In his second season, Rider continued to display the scoring flair that earned him praise the year prior, but also resumed the type of off-court behavior that would ultimately de-rail his entire career. Though he was among the NBA's leaders in scoring at 20.4 ppg in 94-95, Rider feuded with Minnesota coach Bill Blair throughout the year, leading to a December suspension. Rider did win the 1995 ESPN ESPY Award for best NBA play, however: during a December game against the Sacramento Kings, Rider jumped to save a ball from going out of bounds, flinging it blindly towards the general vicinity of the basket. The ball somehow went in, completing what T-Wolves announcer Tom Hanneman would term the "Play of the Decade". But aside from that brief flash of brilliance, Rider's 1995 would mainly be characterized by his attitude and clashes with authority.

Fall-out with the Timberwolves

In 1995-96, Rider's play slipped slightly, although he had a game where he set the record for most rebounds by a Wolves guard in one game with 15 (beaten by Randy Foye who had 16 in a game on Dec 23, 2008). However, Rider continued his insubordination toward Timberwolves management. He also got in trouble off the court; he kicked the female manager of a sports bar and was ultimately convicted of fifth-degree assault.[3] Minnesota finally had enough, and dealt him to Portland after the season. In return for Rider, the T-Wolves received Bill Curley, James Robinson and a conditional first round draft pick in 1997 or 1998 (which apparently wasn't used, as the Timberwolves picked Paul Grant in 1997 and Radoslav Nesterovic in 1998, without getting a pick from Portland, who didn't have any). Just before the trade, he was arrested for marijuana possession. At the time of his arrest, he also had an illegal cell phone; it had been altered to charge calls to someone else's bill.[4] He was later convicted of misdemeanor marijuana possession, and pleaded no contest to possessing the illegal cell phone.[3] Three weeks later, he was arrested for gambling in public back in Oakland.[4]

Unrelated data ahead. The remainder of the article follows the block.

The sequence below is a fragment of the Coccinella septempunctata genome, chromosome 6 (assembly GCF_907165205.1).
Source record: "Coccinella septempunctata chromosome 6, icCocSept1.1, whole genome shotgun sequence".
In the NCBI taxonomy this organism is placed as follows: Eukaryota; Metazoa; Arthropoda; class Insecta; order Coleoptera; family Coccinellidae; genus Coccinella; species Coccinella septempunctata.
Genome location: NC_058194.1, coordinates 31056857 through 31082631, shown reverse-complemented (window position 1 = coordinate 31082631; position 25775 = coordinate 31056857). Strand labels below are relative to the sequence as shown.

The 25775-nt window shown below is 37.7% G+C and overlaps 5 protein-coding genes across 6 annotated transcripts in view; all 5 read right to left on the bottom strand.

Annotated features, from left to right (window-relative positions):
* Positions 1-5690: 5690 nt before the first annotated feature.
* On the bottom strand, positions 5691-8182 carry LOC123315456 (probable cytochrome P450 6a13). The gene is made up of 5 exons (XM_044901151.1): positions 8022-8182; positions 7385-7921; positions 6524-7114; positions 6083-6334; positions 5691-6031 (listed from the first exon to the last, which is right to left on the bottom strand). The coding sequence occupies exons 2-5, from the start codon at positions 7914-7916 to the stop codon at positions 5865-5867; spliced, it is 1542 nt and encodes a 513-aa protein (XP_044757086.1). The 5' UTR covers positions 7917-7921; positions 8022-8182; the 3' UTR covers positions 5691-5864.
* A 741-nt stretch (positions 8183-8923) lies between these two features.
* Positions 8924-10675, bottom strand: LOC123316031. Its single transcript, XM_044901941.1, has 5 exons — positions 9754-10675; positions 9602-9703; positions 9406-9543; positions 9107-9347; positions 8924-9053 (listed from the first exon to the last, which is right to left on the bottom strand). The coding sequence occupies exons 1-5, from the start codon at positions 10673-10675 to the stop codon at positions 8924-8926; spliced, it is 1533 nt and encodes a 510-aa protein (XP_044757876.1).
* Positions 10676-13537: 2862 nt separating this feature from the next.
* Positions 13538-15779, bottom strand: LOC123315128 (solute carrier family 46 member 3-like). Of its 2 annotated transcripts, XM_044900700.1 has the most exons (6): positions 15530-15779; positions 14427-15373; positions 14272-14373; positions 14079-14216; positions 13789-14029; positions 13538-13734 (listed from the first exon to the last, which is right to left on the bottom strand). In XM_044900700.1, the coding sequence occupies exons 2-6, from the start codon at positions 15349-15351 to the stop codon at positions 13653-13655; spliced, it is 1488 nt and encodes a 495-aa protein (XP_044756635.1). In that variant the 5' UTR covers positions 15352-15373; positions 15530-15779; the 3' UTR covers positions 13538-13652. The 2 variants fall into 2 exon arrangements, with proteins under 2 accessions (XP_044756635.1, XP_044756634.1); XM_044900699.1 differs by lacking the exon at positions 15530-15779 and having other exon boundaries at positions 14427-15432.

NBA journeyman

Portland Trail Blazers

On a deep Portland team, Rider's scoring dipped to new lows, but the team enjoyed a modicum of success. Rider (who inexplicably took to calling himself "J.R." again upon his arrival in Portland) also toned down his off-court act slightly in his three seasons in the Rose City—though he was not exactly a model citizen, either. On October 30, 1996 he was cited for and subsequently convicted of possession of less than an ounce of marijuana.[5] He also was suspended for a total of 12 games in three years, including a three-game suspension for spitting at a heckler.

Trouble in Atlanta